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Short notes on Fits

After learning about the basic terms for Limits, let us learn about the type of fits, another important topic to understand for GATE Mechanical Engineering

The fir between two mating parts is the relationship between them with respect to the amount of play or interference which is present when they are assembled together. Accordingly, the fit may result either in movable joint or a permanent joint. For example, a shaft running in a bush can move in relation to it and so forms a moving joint, whereas a pulley mounted on the shaft forms a fixed joint. The nature of joint or "fit" is characterized by the presence and size of 'clearance' (for movable joints) or 'interference' (for fixed joints).

There are three basic type of fits:

  1. Clearance fit
  2. Interference, Press or Force fit
  3. Transition or Sliding fit

(1) Clearance fit:

In clearance or running fit, the shaft is always smaller than the hole. A positive allowance exists between the largest possible shaft and the smallest possible hole, i.e. when the shaft and hole are at their maximum metal conditions. The tolerance zone of the hole is entirely above that of the shaft.

  • Minimum clearance: It is the difference between the maximum size of the shaft and minimum size of the hole.
  • Maximum clearance: It is the difference between the minimum size of shaft and maximum size of the hole.

(2) Interference, Press of Force fit:

In this type of fit, the shaft is always larger than the hole. The tolerance zone of the shaft is entirely above that of the hole.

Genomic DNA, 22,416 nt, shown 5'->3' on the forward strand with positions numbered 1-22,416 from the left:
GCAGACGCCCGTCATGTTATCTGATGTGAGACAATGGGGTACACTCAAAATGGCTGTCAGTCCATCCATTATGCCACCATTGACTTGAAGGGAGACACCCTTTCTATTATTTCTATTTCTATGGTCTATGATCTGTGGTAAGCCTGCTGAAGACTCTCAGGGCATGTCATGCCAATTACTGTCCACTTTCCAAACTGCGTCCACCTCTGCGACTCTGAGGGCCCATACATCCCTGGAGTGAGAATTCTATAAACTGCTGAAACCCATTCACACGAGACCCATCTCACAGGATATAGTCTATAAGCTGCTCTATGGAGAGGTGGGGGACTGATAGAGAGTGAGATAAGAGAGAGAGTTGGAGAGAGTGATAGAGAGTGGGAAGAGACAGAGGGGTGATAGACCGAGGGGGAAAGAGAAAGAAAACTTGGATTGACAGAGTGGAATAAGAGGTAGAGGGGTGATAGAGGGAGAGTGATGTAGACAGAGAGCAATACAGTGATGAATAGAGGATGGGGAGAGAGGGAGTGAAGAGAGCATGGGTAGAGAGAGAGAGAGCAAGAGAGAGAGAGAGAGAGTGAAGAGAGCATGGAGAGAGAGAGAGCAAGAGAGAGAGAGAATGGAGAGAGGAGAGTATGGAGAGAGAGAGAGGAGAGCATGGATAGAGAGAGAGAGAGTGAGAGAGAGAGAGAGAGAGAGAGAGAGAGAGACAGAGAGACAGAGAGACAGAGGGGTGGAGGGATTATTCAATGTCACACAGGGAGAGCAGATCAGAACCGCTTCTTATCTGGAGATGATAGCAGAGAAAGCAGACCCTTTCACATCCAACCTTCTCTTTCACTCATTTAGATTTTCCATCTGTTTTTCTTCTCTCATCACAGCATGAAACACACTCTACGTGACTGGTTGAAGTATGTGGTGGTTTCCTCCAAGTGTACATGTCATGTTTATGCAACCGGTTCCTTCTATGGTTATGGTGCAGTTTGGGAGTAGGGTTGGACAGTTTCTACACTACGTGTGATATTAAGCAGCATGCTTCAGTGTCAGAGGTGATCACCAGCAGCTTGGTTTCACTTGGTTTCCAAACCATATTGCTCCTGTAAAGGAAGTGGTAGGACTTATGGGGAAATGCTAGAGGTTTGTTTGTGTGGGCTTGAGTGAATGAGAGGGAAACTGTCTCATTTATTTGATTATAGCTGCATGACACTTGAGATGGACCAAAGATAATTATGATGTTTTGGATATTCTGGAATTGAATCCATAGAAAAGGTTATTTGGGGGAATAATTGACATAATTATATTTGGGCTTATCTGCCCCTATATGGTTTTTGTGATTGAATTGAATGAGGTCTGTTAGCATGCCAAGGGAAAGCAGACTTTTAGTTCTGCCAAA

• Minimum tolerance: It is the difference between the maximum size of the hole and the minimum size of shaft prior to assembly.
  • Maximum tolerance: It is the difference between the minimum size of hole and the maximum size of shaft prior to assembly.

(3) Transition or Sliding fit:

It occurs when the resulting fit due to the variations in size of male and female components due to their tolerance, varies between clearance and interference fits. The tolerance zones of shaft and hole overlap.

Hole basis system: In this system, the hole is kept constant and the shaft diameter is varied to give the types of fits. The basic size of the hole is taken as the low limit of size of the hole, i.e. the maximum metal condition (MMC) of the hole. The high limit size of the hole and the two limits of size for the shaft are then selected to give the desired fit. It is clear, that in this system the actual size of a hole that is within the tolerance limits is always more than the basic size; it can be equal to the basic size as a particular case but can never be less. In the 'Basic Hole System', the holes get the letter 'H' and shafts get different letters to decide the position of tolerance zone to obtain a desired fit.

Shaft basis system: Here, the shaft is kept constant and the size of the hole is varied to give the various fits. The basic size of the shaft is taken as one of the limits of size (maximum limits) for the shaft, i.e. its maximum metal condition (MMC). The other shaft limit of size for the hole are then selected to give the desired fit.  It is clear that in this system, the actual size of a shaft that is within the tolerance limits is always less than the basic size. As a particular case, it can be equal to the basic size but can never be larger. In the 'Basic Shaft System', the shaft gets the letter 'h' and holes get different letters to decide the position of tolerance zone to obtain a desired fit. 

Hole: The upper limit refers to the greatest diameter at any point in hole, the lower limit refers to the diameter of the inscribed circle or cylinder which will just pass through the hole. 

Shaft: The upper limit refers to the escribed ring which will just pass over the shaft, the lower limit refers to the minimum diameter at any point on the shaft.

Normally limits refer to the extreme dimensions which may occur on a component, a more recent outlook on the matter is that the limits refer to the dimensions inside which all but a small percentage of parts must lie. 

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